TVD Live Shots: Dream Theater at the Wiltern Theatre, 3/21

If you’re a fan of Dream Theater, it should come as no surprise that the band is still at the top of their game. For others who may be just getting to know these prog legends, there is quite a bit to learn about a band who has touched so many and given so much over a near 35-year career in the music industry.

From their early days when they were known simply as Majesty to the present, Dream Theater has continued to create a distinctive brand of progressive rock that engages the mind and inspires the soul with followers all around the world. Consummate story tellers, Dream Theater has a unique way of enlightening their audience through their incredible passion for music—an art that is very rare (and truly under-appreciated) in music’s modern era.

On March 21st, Dream Theater brought the latest chapter in their evolution to the Wiltern Theatre in downtown Los Angeles. Prior to the show getting underway, the band always takes some time to meet their most loyal fans in a special VIP meet and greet session. What is different about these sessions from other commercial VIP events is that the band interacts with each of their fans personally. Some got autographs from their favorite band members, others had their unique Dream Theater memorabilia signed, and most took advantage of the cool photo-op with the band. Fans were never rushed, and the band seemed truly humbled by the outpouring of love and support received throughout the event.

As the lights finally dimmed at The Wiltern, the near-capacity crowd rose to their feet and greeted Dream Theater to the stage with a raucous standing ovation. Giant floor to ceiling LED screens illuminated those in attendance as “Untethered Angel” kicked the night into immediate hyperdrive. As the first track released from Distance over Time wound down, front man James Labrie immediately launched into Black Clouds and Silver Linings’  “A Nightmare to Remember”—some of the most technically proficient music I have ever seen performed in a live setting.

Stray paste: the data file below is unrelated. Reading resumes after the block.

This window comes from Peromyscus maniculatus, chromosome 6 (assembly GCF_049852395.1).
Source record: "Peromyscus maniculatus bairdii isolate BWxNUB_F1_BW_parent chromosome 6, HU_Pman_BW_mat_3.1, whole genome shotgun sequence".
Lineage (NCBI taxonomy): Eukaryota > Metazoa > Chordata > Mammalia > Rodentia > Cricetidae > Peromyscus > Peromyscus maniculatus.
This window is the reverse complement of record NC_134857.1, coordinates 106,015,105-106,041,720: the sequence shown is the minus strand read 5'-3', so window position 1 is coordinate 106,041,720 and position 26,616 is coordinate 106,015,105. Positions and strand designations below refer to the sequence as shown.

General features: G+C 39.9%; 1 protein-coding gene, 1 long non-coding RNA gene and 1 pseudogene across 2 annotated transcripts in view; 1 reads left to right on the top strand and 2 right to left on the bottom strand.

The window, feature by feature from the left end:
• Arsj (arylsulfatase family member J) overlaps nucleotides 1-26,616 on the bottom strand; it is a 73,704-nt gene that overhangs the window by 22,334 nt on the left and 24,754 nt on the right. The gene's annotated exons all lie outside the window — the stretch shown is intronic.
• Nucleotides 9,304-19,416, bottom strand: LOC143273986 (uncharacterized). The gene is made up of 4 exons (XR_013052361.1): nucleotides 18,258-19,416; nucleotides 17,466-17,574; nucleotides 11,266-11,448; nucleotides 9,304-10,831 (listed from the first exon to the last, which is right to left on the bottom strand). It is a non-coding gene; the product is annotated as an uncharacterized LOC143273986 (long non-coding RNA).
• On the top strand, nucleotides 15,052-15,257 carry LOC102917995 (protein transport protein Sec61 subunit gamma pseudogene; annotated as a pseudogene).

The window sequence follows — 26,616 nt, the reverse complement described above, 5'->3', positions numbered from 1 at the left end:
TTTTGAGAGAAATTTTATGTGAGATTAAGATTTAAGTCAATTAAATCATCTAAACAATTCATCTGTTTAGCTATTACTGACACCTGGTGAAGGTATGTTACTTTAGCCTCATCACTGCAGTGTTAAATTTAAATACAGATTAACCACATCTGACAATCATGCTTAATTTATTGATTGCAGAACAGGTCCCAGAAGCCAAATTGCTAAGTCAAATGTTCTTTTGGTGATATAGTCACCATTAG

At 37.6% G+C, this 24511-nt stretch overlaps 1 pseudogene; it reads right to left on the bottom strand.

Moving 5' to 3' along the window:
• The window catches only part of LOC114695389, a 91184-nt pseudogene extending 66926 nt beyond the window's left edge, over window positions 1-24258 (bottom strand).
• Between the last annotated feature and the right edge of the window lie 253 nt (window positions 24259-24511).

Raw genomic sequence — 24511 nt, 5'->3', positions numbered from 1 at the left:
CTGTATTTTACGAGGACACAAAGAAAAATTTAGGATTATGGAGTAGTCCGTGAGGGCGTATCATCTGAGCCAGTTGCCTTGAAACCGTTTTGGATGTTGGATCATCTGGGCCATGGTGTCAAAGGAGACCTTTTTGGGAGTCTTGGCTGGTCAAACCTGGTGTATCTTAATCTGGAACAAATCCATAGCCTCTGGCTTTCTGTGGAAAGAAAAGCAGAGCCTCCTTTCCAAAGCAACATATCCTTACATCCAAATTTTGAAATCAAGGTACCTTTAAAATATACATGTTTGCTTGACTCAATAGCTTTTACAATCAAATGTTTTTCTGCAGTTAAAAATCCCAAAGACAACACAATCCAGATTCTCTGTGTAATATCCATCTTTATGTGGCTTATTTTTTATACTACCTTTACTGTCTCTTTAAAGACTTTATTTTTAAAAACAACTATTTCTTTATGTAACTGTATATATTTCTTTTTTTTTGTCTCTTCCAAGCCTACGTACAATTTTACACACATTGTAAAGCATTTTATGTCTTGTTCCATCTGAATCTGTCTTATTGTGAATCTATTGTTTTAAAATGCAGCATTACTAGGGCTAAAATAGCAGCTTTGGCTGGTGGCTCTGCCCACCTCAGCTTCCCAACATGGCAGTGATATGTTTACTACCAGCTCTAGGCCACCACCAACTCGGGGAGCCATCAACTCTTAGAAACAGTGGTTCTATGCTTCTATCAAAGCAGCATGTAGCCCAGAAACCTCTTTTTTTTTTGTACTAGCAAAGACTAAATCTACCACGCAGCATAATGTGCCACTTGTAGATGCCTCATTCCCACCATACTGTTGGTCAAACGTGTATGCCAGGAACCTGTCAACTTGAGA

Bassist John Myung and Drummer Mike Mangini played out of their minds the entire evening, while keyboardist Jordan Rudess did things with his keyboard that should not be humanly possible. James LaBrie’s vocals were spot on and left no doubt why he is still considered one of the finest progressive frontmen to ever grace the mic. And then there was guitarist John Petrucci. He never fails to amaze on his 7-string with lightning fast riffs that seem to come as effortlessly as the tide ebbs and flows. Petrucci’s performance Thursday night was simply breathtaking.

After Dream Theater wrapped up the six-songs of Act 1 (and took a well-deserved break), they returned to the stage for Act 2 and played in its entirety what many consider to be one of the finest progressive rock albums of all-time, 1999’s Metropolis Pt. 2 – Scenes from a Memory. Live, this 12-song masterpiece captured the true essence of the studio recording—not only was the musicianship solid, the chemistry that this band of brothers demonstrated throughout this set was truly epic. It was clear to all that these guys love playing with one another which took their performance to a whole new level. My favorite tracks from this Act included “Through Her Eyes” and “Home,” both contrasting nicely and demonstrating the band’s range.

After a quick break, Dream Theater wrapped up night one of their two night stand at The Wiltern with what is considered their most recognizable song, “Pull Me Under.” Man, this one took me right back to 1992’s Images and Words (which is by far my favorite Dream Theater recording) and these guys slayed it. From Petrucci’s familiar guitar intro onward, the audience was on their feet and rushing the stage as Thursday’s show came to its conclusion—the perfect way to cap off an amazing evening with the reigning Kings of Prog.

This entry was posted in TVD Los Angeles. Bookmark the permalink. Trackbacks are closed, but you can post a comment.
  • SUPPORTING YOUR LOCAL INDIE SHOPS SINCE 2007


  • Alternative Text
  • Alternative Text Alternative Text Alternative Text